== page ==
Wrestling Your Pesky Finances into Submission in Three Simple Steps

Wrestling Your Pesky Finances into Submission in Three Simple Steps

Finances, pesky finances.

Even those of us who seem to have our finances totally under control have bad days.  And those bad days may extend into weeks if we don’t nip it in the bud.  It usually comes from overwhelm.

As with any other part of our busy lives, we expected that computers and other new technologies would make life simpler and leave more time for plain ol’ living.

However, in the past we only had to check our checkbook balances and look at paper receipts to know what cash we had spent and what we had available.  Today it’s ATMs, online purchases from bank cards or Paypal, automatic deductions, phone-based text message contributions, debit cards, credit cards, gift cards, and so on.

And how do we keep track?  We have invoices and statements that are mailed to us.  Others are online.  Some, like Paypal, we have to go hunting for.  We might use online services like Mint.com or CommonSense or Quicken (to name but a few) to consolidate things.  Or we might try to do it all manually.

Now that’s just our current personal finances.  Not to mention any investments, IRAs, etc.

And that load might double if we own a business!

So if you’re feeling overwhelmed, unmotivated, and stretched too thin, you have the right to take off that Superwoman cape every so often.  Turn off the incessant chatter in your head.  Take a day or two where you give yourself permission not to keep rehashing what a mess your finances are in.  Breathe.

But not for too long.  Because the world didn’t take that day or two off with you.  Life moves on regardless.  And any backlog will just get worse.

Once back and focused, you do have a few choices of how to handle the situation.  Some are healthy and some are not.

1.    You could stick your head in the sand and totally ignore things.  Known as the Ostrich Method of Personal Finance, this one catches up with you eventually and by then the chaos is so great, you might find yourself facing bankruptcy.  Or at least your credit will be in shambles.  Not wise.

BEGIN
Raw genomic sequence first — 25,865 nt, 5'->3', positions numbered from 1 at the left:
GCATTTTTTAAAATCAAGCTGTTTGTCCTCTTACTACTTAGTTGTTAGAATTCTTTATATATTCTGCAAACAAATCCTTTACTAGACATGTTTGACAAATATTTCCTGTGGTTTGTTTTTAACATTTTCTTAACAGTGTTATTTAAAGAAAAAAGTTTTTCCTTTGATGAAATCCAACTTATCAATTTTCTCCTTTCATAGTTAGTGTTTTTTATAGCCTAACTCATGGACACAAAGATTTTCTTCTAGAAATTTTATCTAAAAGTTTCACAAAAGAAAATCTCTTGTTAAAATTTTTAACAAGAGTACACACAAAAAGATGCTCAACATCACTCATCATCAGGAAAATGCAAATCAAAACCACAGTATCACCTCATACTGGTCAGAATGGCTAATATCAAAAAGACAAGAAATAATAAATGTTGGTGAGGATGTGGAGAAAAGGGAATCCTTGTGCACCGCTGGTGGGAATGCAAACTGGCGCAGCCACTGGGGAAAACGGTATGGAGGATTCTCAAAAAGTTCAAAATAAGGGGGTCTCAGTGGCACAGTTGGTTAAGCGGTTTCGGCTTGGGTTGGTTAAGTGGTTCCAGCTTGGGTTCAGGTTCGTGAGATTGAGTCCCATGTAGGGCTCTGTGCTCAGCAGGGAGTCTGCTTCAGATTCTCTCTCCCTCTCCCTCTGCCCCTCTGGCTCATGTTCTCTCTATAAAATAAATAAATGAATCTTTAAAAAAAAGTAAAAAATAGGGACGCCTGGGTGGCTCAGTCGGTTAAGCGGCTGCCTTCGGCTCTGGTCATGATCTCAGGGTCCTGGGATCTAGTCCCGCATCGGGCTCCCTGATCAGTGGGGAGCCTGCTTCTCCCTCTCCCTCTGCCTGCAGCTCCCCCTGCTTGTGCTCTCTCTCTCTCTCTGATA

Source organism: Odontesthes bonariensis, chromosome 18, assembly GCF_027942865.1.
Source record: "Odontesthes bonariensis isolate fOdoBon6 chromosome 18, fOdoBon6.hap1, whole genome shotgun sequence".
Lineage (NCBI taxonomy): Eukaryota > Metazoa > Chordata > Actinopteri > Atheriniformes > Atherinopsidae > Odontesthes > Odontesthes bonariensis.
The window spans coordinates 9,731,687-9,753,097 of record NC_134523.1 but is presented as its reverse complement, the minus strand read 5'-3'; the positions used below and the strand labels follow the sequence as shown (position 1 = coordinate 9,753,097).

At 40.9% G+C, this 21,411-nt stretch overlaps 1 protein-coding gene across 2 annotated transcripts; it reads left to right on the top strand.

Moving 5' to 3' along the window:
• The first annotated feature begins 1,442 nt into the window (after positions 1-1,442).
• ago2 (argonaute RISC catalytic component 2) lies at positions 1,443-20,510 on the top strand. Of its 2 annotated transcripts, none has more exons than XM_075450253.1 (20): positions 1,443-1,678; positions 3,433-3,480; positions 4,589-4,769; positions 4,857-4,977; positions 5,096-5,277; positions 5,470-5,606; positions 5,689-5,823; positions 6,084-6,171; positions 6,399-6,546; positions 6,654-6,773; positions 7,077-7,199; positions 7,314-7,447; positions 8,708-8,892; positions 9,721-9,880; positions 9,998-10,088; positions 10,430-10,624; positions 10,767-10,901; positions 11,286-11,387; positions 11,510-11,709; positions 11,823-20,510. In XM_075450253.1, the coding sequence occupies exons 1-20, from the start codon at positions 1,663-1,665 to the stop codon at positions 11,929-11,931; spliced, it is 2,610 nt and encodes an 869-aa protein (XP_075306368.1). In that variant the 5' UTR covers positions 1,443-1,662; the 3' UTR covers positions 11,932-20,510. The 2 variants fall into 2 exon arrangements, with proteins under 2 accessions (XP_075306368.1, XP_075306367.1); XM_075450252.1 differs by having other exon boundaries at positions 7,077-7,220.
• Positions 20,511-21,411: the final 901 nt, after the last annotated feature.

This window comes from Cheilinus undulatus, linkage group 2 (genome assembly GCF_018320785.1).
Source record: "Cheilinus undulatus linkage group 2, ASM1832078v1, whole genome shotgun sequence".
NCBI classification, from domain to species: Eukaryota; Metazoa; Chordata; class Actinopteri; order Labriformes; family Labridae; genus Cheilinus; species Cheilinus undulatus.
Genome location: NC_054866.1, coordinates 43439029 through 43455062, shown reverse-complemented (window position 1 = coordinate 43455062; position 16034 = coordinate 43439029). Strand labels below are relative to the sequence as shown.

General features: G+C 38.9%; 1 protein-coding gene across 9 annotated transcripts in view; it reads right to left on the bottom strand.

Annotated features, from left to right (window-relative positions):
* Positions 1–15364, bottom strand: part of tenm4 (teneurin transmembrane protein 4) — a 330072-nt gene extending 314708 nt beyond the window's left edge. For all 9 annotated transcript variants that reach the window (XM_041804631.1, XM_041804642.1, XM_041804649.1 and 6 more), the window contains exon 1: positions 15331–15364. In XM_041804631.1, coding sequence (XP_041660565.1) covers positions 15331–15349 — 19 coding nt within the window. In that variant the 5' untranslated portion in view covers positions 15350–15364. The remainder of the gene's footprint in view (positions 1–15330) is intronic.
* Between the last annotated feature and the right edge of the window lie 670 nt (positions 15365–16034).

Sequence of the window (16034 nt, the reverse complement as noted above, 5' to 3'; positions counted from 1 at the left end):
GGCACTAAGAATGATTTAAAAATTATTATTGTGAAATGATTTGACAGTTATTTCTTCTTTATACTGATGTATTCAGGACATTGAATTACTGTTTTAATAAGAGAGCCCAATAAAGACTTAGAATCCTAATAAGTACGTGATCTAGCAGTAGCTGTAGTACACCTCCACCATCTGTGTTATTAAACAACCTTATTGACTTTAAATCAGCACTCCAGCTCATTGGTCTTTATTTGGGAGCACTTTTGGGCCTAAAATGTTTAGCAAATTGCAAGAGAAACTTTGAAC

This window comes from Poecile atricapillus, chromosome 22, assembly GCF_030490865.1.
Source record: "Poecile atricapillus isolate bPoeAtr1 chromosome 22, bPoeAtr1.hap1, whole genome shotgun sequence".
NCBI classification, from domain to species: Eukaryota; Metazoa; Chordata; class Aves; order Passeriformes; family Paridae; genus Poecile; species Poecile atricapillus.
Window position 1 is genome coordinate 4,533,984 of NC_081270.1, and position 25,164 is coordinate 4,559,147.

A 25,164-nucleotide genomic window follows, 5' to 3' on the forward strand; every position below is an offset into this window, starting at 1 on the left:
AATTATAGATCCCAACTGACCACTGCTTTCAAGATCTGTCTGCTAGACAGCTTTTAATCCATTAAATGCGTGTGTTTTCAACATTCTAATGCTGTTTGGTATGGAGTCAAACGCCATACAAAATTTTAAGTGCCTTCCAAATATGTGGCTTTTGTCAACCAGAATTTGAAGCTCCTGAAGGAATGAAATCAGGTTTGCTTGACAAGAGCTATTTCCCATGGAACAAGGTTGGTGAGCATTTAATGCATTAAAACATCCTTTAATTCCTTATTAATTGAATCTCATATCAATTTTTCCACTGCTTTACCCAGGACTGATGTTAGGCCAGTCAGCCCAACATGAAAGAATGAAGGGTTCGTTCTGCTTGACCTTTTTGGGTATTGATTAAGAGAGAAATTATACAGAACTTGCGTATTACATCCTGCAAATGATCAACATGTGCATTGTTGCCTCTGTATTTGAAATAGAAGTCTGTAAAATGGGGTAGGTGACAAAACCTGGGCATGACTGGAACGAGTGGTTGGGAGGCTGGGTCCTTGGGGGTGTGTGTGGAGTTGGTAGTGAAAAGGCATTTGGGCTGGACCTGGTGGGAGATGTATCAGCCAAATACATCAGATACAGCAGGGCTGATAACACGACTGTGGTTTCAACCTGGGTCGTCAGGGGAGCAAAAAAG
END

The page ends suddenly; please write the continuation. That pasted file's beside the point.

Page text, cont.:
2.    You could just deal with the “screamers.”  (As in “He who screams loudest gets my money.”)  Those are the bills that have red letters on the outside of the envelopes.  Or the calls you’re getting from creditors … or collectors.  Again, your credit will be ruined and your nerves will be shot from the anxiety.  And eventually the whole thing will come toppling down on you.  Not smart.

3.    You could keep juggling things the best you can, trying to remember all you have to pay, what’s due when, what’s where, what’s siphoning off which account, what credit’s left on what credit card, and all the little expenditures you don’t even feel yourself making, called “bleeders.”  But not for long.  Eventually you’ll wear yourself out, or forget something that triggers a spiral of late charges, unpaid bills and worse.  Not good.

4.    Or you could take the time to give yourself every chance to succeed with your finances.  You could “wrestle” them into submission in three simple steps:

Step One:  Do a handwritten brain dump. First, take a deep breath.  Then do a handwritten download of everything you can think of that needs to be done regarding your finances.  (No computers here!)  Unless you have a clear picture of what you’re dealing with, you will see your situation as worse than it is.  (Overwhelm will do that.)

Writing it all down on paper becomes a sort of cathartic brain dump.  That, in turn, frees up space in your head for you to be more creative in your solutions.  And it doesn’t matter if you hate writing and haven’t held a pencil in your hands in years.  It’s important to have the physical sensation of writing and visualizing what’s going on … in your own letters and numbers … for you to own where you are and feel the true impact of what you need to do.

Step Two:  Simplify, simplify, simplify your life. Besides all the payments you have, you also have all sorts of open loops:  car insurance you keep saying you want to re-quote to lower your premium; rebate forms to send in; charges on your credit card statements that you don’t recognize; or doctors’ bills that didn’t go through the insurance company and you know you don’t owe that much.  These are soul-suckers.  So, unless you’re rich enough to tear them up and forget about them, make a list.  Cross off the ones you decide aren’t worth the effort.  For each one that stays on the list, gather the backup information, plus contact numbers, and pick a day when you promise yourself to clear them all up.  And do so.

Next, look at everything you can get rid of:  pay off credit cards with tiny balances and stop using them so you have one less statement to deal with; pick one debit card and lock all the rest away so they don’t get used; consolidate bank accounts that don’t have any justification other than your laziness to close them; get radical in paring back every financial tool you can live without.  But don’t overlook any impact such an action might have on your credit rating (for example, don’t shut down credit cards, just sideline them).